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Personal injury and wrongful death claims are most often brought under a legal theory known as negligence. To prove a negligent tort, several elements must be proven, including the existence of a duty that the defendant owed to the plaintiff, and the breach of that duty. The breach of duty must be the cause of the plaintiff injuries, and the plaintiff must have suffered injuries that are legally recognizable as compensable damages.
The issue of cause, or causation, is not as simple as it may seem. There are actually two aspects of cause, which are known as cause in fact and proximate, or legal, cause. Cause in fact simply means that the accident would not have occurred except for the fact of the defendant’s negligence. Although this may seem fairly straightforward, there are many instances where the issue of cause in fact can be quite complicated. For instance, in a medical malpractice case, expert testimony may be necessary to show how a medical error resulted in a particular injury or medical condition.
The other aspect of causation – proximate or legal cause – can be even trickier to prove. Sometimes many events occur in the course of an accident, and the defendants may claim that their actions were not the ones that caused the accident, but that other factors intervened or superseded their actions. For instance, if you swerve to avoid a car that runs a red light in an intersection, and you swerve into another car which was recklessly passing you on the right, or you hit a piece of concrete that was dropped from a construction site and not cleared away, who is responsible for the accident? Are both potential defendants responsible, or does the action of one cancel out the action of the other?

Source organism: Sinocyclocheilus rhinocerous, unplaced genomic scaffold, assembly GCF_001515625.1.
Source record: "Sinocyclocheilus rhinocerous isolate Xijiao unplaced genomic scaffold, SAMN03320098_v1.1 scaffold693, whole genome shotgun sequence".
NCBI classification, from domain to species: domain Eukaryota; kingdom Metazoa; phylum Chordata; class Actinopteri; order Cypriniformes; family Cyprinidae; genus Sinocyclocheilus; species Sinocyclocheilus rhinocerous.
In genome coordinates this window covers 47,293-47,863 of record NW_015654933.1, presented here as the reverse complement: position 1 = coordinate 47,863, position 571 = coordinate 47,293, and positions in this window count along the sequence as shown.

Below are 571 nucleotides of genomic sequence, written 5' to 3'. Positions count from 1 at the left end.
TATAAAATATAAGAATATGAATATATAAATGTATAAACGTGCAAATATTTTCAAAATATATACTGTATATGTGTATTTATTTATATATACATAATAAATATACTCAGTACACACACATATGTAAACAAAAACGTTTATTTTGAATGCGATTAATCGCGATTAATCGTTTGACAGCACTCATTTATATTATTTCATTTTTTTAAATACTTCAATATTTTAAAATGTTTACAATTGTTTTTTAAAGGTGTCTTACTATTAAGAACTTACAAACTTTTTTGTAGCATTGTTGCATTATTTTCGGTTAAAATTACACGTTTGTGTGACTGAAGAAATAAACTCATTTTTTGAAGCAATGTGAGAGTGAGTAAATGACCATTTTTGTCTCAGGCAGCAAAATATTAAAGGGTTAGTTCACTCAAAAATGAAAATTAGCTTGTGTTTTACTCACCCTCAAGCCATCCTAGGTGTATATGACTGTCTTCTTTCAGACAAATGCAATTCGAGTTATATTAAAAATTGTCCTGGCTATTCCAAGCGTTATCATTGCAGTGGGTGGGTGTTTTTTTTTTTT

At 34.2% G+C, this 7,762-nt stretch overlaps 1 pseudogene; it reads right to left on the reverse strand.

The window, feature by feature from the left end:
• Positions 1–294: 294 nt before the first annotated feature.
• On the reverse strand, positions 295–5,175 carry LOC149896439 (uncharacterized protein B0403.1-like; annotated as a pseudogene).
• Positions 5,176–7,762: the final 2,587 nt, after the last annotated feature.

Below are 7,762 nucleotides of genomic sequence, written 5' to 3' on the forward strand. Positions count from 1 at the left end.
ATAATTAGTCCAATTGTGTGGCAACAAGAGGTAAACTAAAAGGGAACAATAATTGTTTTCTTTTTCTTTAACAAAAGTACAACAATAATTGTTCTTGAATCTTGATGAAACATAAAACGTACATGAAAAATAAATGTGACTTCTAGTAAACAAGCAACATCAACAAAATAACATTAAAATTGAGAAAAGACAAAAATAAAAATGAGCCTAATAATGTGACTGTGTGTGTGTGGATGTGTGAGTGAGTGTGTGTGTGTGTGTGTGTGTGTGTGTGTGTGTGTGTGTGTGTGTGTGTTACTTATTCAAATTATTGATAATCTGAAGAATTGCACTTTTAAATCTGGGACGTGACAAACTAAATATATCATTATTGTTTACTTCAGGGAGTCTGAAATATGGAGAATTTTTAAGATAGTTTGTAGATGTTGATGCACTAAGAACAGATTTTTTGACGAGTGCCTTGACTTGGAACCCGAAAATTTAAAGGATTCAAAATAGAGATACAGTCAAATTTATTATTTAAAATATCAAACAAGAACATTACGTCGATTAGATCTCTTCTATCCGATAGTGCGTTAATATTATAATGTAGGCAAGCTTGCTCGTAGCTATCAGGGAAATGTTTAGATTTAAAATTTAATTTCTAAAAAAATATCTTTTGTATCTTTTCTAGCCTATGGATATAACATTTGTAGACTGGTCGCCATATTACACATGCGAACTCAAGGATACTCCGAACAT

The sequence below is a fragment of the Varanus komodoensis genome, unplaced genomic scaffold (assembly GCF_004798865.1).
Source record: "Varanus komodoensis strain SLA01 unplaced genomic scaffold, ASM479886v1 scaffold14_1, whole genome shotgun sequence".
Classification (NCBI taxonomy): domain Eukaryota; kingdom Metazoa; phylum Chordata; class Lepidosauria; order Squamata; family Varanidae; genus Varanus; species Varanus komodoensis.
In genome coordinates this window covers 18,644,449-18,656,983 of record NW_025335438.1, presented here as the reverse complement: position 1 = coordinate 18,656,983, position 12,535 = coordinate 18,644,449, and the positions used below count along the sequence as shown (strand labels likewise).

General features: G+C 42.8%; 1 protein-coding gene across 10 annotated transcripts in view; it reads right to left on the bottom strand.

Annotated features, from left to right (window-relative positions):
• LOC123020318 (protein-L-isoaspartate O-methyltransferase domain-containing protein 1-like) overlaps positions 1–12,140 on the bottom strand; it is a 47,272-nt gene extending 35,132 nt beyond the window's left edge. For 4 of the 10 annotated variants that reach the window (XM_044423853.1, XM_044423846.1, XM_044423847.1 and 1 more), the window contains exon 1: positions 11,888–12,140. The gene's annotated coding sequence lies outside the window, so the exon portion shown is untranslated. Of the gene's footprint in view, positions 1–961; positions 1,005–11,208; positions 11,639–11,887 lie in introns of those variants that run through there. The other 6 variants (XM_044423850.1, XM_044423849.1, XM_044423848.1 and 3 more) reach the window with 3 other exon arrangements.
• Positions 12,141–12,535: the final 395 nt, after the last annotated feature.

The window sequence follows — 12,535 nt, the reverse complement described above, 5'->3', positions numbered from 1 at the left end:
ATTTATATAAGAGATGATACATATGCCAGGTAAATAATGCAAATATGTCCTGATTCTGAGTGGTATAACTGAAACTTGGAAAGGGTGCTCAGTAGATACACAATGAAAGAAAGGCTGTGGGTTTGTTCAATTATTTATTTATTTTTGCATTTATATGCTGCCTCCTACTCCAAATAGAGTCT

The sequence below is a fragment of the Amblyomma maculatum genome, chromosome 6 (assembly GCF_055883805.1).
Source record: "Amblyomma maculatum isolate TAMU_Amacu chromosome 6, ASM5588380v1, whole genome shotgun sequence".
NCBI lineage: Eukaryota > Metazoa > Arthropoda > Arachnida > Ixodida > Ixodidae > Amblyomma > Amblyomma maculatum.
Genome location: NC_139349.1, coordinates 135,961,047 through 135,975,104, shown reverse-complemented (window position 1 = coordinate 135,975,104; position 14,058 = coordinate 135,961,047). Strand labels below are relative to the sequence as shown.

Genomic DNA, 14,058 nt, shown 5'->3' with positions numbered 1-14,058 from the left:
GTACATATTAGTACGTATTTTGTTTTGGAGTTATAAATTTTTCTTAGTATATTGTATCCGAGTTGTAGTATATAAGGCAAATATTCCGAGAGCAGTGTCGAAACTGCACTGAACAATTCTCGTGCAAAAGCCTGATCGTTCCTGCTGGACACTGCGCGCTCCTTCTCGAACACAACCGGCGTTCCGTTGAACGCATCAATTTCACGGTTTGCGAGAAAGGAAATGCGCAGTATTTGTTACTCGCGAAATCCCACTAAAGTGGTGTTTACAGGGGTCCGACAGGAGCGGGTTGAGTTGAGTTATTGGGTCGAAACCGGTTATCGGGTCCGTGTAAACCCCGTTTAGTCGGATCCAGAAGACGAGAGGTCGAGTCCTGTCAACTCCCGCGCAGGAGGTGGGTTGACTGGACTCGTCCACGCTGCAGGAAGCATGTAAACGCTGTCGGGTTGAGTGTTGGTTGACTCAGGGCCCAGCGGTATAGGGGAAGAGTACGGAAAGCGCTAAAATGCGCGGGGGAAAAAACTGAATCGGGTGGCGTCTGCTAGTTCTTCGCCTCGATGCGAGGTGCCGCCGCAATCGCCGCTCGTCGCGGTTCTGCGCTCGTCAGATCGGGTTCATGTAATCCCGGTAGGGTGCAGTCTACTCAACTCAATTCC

Both cause in fact and proximate cause can create complicated issues for the plaintiff to prove, but proving these elements can be a critical component of your personal injury or wrongful death case. Whether you are dealing with an automobile accident, construction accident, medical malpractice or other case of negligence, document what happened as clearly and completely as you can, and then contact an experienced personal injury attorney who can help you determine the proper responsible party or parties from a legal perspective. In New York City, contact Leandros A. Vrionedes, P.C. for a free consultation.